Further, collaborative activities such as cross training, group events, seminars, cross-team activities etc. must be encouraged and applauded, as this will inspire workforce to think beyond just their own teams and departments. Fresh and innovative collaborative ideas should be acknowledged and rewarded. Leaders of CRM and top management in an organisation must also support social networking channels as they are a new facet of collaborating. Cascading from top to bottom, a motivating tone for collaboration in every form should be voiced.

6. Administer expectations, secure support
Effective communication of the benefits and objectives of a CRM solution to everyone in the organisation is an absolute must. Only when the goals are clear at all levels, the executives and other employees can understand how the CRM solution will aid in driving value and contributing to ROI. When explaining about the solution to employees, top management must also elaborate and justify the investments in the CRM solution with complete conviction.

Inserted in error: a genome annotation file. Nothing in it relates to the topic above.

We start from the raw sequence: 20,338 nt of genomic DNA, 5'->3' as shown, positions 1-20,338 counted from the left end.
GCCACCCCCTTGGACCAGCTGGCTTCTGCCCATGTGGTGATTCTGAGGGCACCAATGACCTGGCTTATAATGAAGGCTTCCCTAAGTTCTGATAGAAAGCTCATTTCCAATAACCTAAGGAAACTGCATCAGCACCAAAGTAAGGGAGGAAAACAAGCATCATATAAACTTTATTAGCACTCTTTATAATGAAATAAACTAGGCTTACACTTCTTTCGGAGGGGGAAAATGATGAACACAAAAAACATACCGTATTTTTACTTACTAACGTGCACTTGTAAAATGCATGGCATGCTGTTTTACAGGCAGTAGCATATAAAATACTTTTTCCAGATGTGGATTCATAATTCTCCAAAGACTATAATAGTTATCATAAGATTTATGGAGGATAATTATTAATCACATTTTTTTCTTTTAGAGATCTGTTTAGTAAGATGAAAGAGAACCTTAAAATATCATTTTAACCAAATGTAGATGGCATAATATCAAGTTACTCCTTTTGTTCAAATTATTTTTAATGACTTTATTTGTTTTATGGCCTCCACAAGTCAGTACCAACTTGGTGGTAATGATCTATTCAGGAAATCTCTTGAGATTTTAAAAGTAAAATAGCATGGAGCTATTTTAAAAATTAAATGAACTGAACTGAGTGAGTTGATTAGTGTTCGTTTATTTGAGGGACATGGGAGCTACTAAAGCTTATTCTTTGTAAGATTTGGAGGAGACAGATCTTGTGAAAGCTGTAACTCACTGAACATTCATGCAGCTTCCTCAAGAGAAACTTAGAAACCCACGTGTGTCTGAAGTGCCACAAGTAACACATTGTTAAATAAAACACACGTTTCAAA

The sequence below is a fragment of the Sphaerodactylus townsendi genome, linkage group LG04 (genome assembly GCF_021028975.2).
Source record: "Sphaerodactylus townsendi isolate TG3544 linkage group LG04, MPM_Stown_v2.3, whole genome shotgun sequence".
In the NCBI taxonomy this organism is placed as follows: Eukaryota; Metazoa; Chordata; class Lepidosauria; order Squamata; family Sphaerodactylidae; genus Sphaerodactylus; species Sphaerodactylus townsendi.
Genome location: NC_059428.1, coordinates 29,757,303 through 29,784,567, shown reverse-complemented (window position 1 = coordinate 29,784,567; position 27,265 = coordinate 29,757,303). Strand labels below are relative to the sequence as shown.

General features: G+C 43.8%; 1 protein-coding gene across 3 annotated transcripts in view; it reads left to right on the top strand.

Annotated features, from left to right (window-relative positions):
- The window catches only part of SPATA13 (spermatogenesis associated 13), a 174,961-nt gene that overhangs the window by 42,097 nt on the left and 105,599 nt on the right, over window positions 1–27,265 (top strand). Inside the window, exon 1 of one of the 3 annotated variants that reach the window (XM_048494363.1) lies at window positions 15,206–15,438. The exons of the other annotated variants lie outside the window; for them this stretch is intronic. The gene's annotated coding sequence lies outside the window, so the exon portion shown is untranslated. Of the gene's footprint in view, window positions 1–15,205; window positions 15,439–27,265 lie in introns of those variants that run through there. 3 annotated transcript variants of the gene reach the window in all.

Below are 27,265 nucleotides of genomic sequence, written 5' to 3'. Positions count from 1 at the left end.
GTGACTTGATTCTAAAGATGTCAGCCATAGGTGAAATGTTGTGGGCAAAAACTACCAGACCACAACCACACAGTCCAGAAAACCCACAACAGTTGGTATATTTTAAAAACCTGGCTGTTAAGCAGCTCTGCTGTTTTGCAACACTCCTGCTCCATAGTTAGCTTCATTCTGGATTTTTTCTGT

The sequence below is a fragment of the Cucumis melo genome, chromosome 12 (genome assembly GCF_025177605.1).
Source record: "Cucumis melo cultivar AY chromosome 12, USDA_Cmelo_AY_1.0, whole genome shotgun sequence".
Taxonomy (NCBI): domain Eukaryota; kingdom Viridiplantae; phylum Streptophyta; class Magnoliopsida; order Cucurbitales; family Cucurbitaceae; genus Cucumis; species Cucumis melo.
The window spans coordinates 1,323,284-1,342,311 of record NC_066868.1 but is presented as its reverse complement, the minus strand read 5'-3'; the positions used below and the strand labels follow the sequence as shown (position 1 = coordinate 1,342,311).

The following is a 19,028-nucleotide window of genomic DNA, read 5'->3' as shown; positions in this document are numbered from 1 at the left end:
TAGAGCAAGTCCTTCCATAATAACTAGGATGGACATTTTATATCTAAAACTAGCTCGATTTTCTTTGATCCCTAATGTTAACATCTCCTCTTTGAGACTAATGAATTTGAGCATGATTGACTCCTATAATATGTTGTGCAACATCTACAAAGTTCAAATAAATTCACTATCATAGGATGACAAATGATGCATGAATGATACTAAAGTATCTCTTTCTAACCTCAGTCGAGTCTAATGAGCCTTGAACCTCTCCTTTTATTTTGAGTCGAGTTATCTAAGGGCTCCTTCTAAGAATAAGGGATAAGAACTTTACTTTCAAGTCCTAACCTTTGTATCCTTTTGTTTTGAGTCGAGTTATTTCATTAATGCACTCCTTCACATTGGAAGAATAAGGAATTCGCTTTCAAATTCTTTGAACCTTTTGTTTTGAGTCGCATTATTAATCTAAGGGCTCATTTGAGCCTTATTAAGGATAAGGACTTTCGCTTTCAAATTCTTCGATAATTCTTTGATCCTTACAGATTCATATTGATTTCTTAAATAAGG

The entire CRM solution and strategy should be clearly communicated – both internally with work force, and externally with clientele. Expectation management translates to assuring definite and attainable goals within reasonable time frames. End users as well as those likely to be affected in early stages should be engaged in meaningful interactions to invite their feedback and ideas regarding the CRM activities. Of utmost importance is conveying to the employees how they stand to gain from the CRM solution in their own work, and how important it is in creating positive and tangible influences on their roles. This ensures support from all relevant stakeholder groups.

7. Pinpoint and upgrade change management spheres regularly
CRM success is largely dependent upon change management and related training – starting right from the beginning. Though this includes employee training, it extends beyond just that. It includes the alignment of stakeholder objectives with those of the organisation, and also the organisation’s capability to evaluate internal, external, regional and international process readiness in supporting a new technology and workflow. Everything and everyone who will be impacted by the launch of the CRM system should be completely aligned with the larger objectives.